Page:First Voyage Round the World.djvu/123

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man who was captured, and recollecting the death of her child, rushed upon him like a mad dog, and bit him on the shoulder. However, this man who had been taken prisoner found means to run away, and told how they had wished to eat him, showing the bite which the said old woman had made in his shoulder. After that those who were caught on one side or other were eaten. Through that arose this custom in this place of eating the enemies of each other. But they do not eat up the whole body of the man whom they take prisoner; they eat him bit by bit, and for fear that he should be spoiled, they cut him up into pieces, which they set to dry in the chimney, and every day they cut a small piece, and eat it with their ordinary victuals in memory of their enemies. I was assured that this custom was true by a pilot, named John Carvagio, who was in our company, and had remained four years in this place; it is also to be observed that the inhabitants of this place, both men and women, are accustomed to paint themselves with fire, all over the body, and also the face. The men are shaven, and wear no beard, because they pluck it out themselves, and for all clothing they wear a circle surrounded with the largest feathers of parrots,[1] and they only cover their posterior parts, which is a cause of laughter and mockery. The people of this place, almost all, excepting[2] women and children, have three holes in the lower lip, and carry, hanging in them, small round stones, about a finger in length. These kind of people, both men and women, are not very black, but rather brown,[3] and they openly show their shame, and have no hair on the whole of their bodies. The king of this country is called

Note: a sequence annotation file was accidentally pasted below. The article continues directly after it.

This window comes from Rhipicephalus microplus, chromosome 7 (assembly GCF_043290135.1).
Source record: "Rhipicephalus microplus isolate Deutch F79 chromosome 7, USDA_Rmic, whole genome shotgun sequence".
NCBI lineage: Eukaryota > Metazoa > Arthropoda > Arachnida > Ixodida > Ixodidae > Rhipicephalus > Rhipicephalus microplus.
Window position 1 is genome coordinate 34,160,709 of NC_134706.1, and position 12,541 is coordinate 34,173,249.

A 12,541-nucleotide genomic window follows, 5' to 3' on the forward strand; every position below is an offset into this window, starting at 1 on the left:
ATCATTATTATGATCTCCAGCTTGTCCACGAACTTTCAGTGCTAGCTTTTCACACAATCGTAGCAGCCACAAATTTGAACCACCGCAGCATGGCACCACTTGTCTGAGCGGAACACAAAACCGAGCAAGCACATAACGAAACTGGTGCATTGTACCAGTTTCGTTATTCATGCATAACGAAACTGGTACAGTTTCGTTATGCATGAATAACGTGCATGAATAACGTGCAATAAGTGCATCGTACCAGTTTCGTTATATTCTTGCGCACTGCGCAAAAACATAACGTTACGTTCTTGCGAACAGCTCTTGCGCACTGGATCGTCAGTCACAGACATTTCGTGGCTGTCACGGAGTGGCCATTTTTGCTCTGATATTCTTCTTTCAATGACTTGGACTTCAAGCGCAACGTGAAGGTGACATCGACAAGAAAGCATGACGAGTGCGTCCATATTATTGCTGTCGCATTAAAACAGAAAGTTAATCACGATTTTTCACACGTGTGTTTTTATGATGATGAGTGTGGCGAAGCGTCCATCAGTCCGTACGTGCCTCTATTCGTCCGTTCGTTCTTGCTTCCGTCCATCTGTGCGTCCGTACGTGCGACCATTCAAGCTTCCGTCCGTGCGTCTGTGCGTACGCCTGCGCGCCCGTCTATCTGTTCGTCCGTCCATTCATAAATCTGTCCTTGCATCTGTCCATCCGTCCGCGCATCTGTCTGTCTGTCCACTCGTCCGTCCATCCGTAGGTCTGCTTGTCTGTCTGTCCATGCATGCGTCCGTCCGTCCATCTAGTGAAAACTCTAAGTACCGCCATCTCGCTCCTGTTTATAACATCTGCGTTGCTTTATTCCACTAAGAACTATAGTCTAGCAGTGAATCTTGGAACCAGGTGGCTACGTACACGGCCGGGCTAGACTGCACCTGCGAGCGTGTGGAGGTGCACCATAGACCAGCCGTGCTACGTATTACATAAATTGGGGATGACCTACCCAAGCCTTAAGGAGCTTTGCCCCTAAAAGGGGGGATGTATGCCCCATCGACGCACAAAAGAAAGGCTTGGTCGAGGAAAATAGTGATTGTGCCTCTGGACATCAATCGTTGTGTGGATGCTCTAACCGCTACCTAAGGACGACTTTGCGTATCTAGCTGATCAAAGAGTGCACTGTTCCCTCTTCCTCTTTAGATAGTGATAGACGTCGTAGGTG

1. Papegaulx.
  2. Fabre's French printed edition, and the Italian edition of 1536, both include the women and children:—"Quasi tons tant homes que femmes que enfants ont trois pertuis en la levre dembas," etc. "Tutti gli huomini donne et fanciulli hanno tre buchi," etc.
  3. Tané.